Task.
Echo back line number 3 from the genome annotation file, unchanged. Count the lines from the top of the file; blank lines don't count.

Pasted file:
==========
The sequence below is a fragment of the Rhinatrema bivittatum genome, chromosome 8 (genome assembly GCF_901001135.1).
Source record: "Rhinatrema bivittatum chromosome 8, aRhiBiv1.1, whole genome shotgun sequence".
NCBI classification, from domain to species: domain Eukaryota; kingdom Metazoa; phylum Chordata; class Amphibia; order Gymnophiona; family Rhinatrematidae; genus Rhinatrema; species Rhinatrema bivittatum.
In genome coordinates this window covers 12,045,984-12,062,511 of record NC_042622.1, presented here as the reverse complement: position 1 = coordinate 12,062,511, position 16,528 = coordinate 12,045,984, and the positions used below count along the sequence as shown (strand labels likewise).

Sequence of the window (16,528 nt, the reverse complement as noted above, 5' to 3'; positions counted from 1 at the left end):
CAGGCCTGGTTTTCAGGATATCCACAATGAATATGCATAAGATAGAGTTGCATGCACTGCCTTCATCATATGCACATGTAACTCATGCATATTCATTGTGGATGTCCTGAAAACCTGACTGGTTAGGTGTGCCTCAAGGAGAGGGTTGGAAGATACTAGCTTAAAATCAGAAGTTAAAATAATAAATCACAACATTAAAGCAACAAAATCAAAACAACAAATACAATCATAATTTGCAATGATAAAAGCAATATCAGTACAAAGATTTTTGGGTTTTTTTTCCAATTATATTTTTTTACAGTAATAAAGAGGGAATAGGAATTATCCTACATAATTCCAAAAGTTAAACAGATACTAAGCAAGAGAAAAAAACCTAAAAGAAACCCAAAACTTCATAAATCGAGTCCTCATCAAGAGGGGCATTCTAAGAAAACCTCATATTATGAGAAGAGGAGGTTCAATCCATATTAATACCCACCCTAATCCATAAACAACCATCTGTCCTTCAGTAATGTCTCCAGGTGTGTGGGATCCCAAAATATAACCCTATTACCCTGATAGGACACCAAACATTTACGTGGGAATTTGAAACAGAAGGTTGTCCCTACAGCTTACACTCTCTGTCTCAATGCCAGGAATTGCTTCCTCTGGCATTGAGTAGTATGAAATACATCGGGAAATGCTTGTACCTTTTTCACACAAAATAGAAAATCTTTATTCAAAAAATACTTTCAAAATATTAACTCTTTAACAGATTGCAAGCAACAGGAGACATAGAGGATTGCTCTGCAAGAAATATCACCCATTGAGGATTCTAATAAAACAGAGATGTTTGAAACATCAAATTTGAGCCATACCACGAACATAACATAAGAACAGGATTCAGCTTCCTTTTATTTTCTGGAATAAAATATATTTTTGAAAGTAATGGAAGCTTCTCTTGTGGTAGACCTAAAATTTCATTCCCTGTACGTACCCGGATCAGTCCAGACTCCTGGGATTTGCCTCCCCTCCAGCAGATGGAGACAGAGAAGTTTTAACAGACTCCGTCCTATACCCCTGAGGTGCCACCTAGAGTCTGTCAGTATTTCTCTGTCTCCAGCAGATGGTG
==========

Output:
NCBI classification, from domain to species: domain Eukaryota; kingdom Metazoa; phylum Chordata; class Amphibia; order Gymnophiona; family Rhinatrematidae; genus Rhinatrema; species Rhinatrema bivittatum.